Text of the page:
I am going to keep any scripting code and any HTML mark up in the same file. All I'm going to change here is the actual file name of the control I'm creating, and I'm going to name it Header.ascx, and I'll click the Add button. Notice that because I had already selected the Controls folder that the file was placed in that folder. Now, take a look at the top of the file. The file begins with a Control declaration. It has a Language attribute indicating which language is being used, C# in this case, and a ClassName, which you can modify, if you like.
Because I said that I was going to do everything in a single page, I have a script section with a runat = server attribute. Any code that I place within that scripting section will be processed by ASP.NET, rather than by the browser. Now, I'm going to populate the control with some HTML markup. I'll go to the homepage Default.aspx and I'll look at it in Source View. I'll press Alt+Shift+Enter so I can open it up to full screen, and I'm going to select just this content.
I'll select the panel that contains the image and the next panel that contains the hyperlinks. And I'm going to cut that content to the Clipboard. And I'll save the changes in Default.aspx. I'll return to Header.ascx and I'll place the cursor after the scripting section and I'll paste in that code. Now, all the HTML code that I need to present the image and the hyperlinks for the menu are in this server control. I'll clean up the code a little bit, then I'll press Shift+Tab to unindent the code. Because this code is no longer embedded in a larger HTML page, it doesn't need to be indented.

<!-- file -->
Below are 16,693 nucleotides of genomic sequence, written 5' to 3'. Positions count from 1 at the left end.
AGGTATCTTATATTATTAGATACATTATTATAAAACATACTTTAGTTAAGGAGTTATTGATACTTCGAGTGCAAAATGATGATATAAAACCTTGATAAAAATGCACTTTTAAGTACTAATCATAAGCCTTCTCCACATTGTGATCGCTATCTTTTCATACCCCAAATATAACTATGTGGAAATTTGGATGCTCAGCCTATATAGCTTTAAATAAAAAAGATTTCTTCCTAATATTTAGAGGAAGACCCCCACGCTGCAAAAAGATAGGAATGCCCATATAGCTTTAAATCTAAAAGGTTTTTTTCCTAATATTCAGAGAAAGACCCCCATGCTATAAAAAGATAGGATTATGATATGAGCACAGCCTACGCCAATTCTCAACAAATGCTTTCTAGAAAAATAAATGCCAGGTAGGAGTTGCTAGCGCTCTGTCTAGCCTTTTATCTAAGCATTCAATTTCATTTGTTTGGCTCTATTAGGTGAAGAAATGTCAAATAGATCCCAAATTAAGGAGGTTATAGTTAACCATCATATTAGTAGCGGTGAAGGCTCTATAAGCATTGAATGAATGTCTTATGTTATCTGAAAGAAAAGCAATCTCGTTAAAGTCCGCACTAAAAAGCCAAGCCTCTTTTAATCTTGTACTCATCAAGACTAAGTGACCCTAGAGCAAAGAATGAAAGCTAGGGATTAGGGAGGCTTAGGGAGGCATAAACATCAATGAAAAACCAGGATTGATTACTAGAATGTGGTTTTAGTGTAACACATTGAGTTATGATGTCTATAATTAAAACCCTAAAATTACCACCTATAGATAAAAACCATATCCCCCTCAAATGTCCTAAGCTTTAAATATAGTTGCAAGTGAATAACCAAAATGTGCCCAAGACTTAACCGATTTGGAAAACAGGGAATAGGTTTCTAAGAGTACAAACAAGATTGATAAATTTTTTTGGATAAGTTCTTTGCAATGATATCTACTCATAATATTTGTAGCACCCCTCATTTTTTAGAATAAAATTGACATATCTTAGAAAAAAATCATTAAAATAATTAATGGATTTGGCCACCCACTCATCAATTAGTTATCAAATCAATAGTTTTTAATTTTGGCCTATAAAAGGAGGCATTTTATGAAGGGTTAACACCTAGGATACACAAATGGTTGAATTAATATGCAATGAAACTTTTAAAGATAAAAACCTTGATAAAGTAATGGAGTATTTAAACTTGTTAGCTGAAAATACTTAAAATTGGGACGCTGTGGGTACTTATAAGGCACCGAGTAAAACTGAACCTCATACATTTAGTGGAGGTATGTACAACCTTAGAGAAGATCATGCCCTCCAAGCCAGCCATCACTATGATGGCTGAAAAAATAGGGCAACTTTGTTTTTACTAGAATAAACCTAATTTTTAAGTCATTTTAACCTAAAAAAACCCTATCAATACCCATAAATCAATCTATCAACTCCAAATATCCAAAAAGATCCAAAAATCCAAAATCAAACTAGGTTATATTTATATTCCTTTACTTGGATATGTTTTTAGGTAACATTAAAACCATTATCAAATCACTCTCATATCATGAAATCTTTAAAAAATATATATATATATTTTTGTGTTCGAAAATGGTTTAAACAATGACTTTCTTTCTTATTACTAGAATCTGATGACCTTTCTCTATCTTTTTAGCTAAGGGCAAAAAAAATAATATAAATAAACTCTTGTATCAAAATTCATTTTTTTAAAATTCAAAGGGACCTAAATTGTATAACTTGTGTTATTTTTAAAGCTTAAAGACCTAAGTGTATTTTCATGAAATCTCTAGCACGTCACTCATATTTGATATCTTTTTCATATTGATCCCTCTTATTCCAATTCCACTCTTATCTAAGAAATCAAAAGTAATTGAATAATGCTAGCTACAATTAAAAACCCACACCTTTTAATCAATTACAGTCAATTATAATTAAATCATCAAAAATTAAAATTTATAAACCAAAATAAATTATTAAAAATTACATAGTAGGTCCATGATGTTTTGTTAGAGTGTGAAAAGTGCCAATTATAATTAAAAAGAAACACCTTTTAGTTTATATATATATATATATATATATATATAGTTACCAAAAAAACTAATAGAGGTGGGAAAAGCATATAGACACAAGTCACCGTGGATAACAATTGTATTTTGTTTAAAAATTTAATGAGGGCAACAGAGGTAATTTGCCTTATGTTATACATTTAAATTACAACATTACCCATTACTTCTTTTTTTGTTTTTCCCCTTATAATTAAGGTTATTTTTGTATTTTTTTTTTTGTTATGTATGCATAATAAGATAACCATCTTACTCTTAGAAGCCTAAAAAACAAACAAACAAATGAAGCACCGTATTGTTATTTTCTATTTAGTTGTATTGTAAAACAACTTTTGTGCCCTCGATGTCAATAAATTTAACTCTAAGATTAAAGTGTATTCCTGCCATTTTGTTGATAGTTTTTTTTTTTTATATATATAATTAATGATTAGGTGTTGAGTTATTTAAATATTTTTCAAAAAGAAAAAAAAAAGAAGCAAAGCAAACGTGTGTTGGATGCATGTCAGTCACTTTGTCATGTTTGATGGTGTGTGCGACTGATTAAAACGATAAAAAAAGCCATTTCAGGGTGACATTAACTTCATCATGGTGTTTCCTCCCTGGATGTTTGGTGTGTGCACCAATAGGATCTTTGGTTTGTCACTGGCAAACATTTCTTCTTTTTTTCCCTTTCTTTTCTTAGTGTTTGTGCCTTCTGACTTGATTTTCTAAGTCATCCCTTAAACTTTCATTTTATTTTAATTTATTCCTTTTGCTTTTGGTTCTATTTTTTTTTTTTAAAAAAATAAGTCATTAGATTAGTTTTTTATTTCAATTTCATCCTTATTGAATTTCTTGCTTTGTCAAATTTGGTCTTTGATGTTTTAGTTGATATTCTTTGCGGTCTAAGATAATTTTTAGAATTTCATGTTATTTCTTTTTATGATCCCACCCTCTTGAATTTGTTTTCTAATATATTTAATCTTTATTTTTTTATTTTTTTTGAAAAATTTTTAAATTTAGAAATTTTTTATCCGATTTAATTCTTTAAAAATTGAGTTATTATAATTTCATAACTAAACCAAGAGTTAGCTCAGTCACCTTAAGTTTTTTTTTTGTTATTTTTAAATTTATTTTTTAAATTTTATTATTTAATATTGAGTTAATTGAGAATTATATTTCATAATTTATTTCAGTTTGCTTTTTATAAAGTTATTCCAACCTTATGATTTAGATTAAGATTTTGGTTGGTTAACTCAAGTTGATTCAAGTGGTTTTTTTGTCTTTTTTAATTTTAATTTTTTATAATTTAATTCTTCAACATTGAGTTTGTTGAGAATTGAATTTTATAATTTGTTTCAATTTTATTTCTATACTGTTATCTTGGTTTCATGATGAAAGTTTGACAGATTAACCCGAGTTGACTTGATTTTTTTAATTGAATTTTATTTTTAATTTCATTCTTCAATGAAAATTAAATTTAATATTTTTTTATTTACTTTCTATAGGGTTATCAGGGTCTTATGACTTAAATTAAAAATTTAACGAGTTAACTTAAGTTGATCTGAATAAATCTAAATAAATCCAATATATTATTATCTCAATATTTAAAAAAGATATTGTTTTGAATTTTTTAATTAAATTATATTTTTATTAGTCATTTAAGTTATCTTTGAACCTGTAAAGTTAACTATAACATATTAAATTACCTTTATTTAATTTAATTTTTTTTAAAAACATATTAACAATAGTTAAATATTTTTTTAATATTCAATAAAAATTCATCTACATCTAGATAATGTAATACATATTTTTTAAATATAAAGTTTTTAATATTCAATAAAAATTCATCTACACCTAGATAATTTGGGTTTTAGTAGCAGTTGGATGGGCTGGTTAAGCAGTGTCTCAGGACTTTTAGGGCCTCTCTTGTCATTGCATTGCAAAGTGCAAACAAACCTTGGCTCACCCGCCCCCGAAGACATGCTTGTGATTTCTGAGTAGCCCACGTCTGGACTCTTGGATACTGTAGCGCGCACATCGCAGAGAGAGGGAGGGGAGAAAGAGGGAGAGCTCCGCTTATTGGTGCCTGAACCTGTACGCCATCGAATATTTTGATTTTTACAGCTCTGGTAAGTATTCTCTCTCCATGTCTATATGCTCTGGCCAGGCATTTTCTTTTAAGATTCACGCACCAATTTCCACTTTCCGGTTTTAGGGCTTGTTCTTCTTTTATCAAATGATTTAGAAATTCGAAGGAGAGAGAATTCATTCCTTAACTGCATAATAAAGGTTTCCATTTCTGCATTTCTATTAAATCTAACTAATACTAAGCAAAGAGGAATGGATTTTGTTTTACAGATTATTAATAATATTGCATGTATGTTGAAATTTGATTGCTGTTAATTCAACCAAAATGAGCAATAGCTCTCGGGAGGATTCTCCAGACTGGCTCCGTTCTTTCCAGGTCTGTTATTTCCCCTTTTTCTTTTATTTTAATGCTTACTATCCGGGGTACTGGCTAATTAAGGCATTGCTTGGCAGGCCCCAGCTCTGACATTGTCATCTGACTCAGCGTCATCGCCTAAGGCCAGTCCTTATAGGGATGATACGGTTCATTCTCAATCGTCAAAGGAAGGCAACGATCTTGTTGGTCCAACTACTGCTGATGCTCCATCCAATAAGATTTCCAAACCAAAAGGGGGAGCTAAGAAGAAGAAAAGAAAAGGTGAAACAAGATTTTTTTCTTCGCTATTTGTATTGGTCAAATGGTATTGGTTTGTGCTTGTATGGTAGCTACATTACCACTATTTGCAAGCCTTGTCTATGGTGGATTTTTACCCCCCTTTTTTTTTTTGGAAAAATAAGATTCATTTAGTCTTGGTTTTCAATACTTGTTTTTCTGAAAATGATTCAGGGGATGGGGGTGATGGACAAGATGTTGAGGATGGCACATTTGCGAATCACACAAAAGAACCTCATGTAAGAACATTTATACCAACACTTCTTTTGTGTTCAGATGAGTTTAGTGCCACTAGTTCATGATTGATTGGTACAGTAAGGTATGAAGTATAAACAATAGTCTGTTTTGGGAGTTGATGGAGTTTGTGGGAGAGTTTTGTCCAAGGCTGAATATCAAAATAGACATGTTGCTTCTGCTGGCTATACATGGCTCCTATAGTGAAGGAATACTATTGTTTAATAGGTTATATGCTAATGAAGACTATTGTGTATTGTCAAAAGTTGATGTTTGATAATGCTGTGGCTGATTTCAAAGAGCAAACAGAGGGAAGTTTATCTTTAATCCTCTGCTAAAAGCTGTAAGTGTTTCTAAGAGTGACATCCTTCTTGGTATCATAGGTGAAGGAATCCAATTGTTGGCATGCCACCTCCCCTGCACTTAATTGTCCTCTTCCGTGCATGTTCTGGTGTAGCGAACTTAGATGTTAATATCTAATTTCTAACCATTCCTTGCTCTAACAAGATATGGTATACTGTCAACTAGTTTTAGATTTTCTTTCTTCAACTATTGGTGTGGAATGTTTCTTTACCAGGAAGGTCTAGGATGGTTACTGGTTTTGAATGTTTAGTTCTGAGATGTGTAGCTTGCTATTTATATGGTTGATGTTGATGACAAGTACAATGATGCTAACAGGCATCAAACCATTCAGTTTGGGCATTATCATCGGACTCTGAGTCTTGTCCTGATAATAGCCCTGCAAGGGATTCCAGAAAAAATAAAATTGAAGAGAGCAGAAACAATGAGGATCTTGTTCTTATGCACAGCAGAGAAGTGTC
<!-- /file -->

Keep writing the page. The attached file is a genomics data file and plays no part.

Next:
I will save the changes and now I'm ready to use the header control in my page. I'll go back to Default.aspx and I'm going to look at the page in Design View, and I'll also press Alt+Shift+Enter again to get out of Full Screen View. Now, to place the control on the page, I'm going to place the cursor at the beginning of the homepage, and I'll press Enter once to create a paragraph of above. Notice that because I had placed the cursor inside an h1 tag that the new content is also an h1. I'll fix that later. For now, it gives me a large area to drag and drop the control.
I'll go to the new control in the Solution Explorer, and I'll drag it and drop it into the Heading. You'll see as a result that the Header appears on the screen. Visual Web Developer is actually rendering what the page will look like taking into account both the control and the rest of the content. Now, I'll do my clean up. I'll go into Source View and I'll eliminate the Heading 1 that was placed at the top of the page. Here's what the code looks like. uc1: header with a run at equals server attribute. There's some more code up at the top that I'll explain in a separate video.
For now, all I'm going to do is run the page. I'll save my changes and select Debug > Start Without Debugging. When the page is rendered on the screen, ASP.NET puts together the main page plus the user control, and renders it as a complete web page. You'll now be able to use this control and as many pages as you like to create a common look and feel for the whole website.